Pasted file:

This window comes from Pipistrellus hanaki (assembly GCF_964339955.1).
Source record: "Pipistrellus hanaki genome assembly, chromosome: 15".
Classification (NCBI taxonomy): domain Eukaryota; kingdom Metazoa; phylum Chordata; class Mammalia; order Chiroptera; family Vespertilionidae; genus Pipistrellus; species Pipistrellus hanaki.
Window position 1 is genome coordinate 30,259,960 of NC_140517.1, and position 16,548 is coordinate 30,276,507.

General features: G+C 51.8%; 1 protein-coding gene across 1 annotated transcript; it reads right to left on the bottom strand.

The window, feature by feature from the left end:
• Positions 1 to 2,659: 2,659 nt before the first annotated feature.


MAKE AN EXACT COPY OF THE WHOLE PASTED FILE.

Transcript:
This window comes from Pipistrellus hanaki (assembly GCF_964339955.1).
Source record: "Pipistrellus hanaki genome assembly, chromosome: 15".
Classification (NCBI taxonomy): domain Eukaryota; kingdom Metazoa; phylum Chordata; class Mammalia; order Chiroptera; family Vespertilionidae; genus Pipistrellus; species Pipistrellus hanaki.
Window position 1 is genome coordinate 30,259,960 of NC_140517.1, and position 16,548 is coordinate 30,276,507.

General features: G+C 51.8%; 1 protein-coding gene across 1 annotated transcript; it reads right to left on the bottom strand.

The window, feature by feature from the left end:
• Positions 1 to 2,659: 2,659 nt before the first annotated feature.